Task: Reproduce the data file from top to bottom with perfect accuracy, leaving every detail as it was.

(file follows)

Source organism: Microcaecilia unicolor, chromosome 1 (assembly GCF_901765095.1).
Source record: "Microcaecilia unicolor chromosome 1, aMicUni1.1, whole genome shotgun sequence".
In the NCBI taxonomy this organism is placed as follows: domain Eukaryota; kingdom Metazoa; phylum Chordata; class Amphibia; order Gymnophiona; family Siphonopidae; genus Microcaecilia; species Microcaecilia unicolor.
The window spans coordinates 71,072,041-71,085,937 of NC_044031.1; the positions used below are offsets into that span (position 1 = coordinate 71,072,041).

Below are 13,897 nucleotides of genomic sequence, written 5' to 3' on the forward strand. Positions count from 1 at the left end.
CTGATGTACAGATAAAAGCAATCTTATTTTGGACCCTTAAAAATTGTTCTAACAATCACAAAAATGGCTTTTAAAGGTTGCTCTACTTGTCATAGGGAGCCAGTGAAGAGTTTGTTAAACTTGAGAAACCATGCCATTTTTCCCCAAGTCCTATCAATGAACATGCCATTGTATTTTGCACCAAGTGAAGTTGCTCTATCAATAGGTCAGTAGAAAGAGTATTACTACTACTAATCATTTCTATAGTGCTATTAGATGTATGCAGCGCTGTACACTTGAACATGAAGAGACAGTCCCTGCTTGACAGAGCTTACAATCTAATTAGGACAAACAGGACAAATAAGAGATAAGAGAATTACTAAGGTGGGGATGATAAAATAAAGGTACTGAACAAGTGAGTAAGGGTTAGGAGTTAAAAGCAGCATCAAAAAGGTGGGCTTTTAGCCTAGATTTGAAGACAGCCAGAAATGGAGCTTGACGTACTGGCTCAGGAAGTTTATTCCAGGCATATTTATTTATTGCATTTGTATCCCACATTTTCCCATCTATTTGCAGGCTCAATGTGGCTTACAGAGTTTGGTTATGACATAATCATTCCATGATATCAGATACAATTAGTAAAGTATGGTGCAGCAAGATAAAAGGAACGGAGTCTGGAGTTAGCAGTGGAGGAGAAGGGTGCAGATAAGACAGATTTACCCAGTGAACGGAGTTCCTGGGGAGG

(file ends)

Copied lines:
Source organism: Microcaecilia unicolor, chromosome 1 (assembly GCF_901765095.1).
Source record: "Microcaecilia unicolor chromosome 1, aMicUni1.1, whole genome shotgun sequence".
In the NCBI taxonomy this organism is placed as follows: domain Eukaryota; kingdom Metazoa; phylum Chordata; class Amphibia; order Gymnophiona; family Siphonopidae; genus Microcaecilia; species Microcaecilia unicolor.
The window spans coordinates 71,072,041-71,085,937 of NC_044031.1; the positions used below are offsets into that span (position 1 = coordinate 71,072,041).

Below are 13,897 nucleotides of genomic sequence, written 5' to 3' on the forward strand. Positions count from 1 at the left end.
CTGATGTACAGATAAAAGCAATCTTATTTTGGACCCTTAAAAATTGTTCTAACAATCACAAAAATGGCTTTTAAAGGTTGCTCTACTTGTCATAGGGAGCCAGTGAAGAGTTTGTTAAACTTGAGAAACCATGCCATTTTTCCCCAAGTCCTATCAATGAACATGCCATTGTATTTTGCACCAAGTGAAGTTGCTCTATCAATAGGTCAGTAGAAAGAGTATTACTACTACTAATCATTTCTATAGTGCTATTAGATGTATGCAGCGCTGTACACTTGAACATGAAGAGACAGTCCCTGCTTGACAGAGCTTACAATCTAATTAGGACAAACAGGACAAATAAGAGATAAGAGAATTACTAAGGTGGGGATGATAAAATAAAGGTACTGAACAAGTGAGTAAGGGTTAGGAGTTAAAAGCAGCATCAAAAAGGTGGGCTTTTAGCCTAGATTTGAAGACAGCCAGAAATGGAGCTTGACGTACTGGCTCAGGAAGTTTATTCCAGGCATATTTATTTATTGCATTTGTATCCCACATTTTCCCATCTATTTGCAGGCTCAATGTGGCTTACAGAGTTTGGTTATGACATAATCATTCCATGATATCAGATACAATTAGTAAAGTATGGTGCAGCAAGATAAAAGGAACGGAGTCTGGAGTTAGCAGTGGAGGAGAAGGGTGCAGATAAGACAGATTTACCCAGTGAACGGAGTTCCTGGGGAGG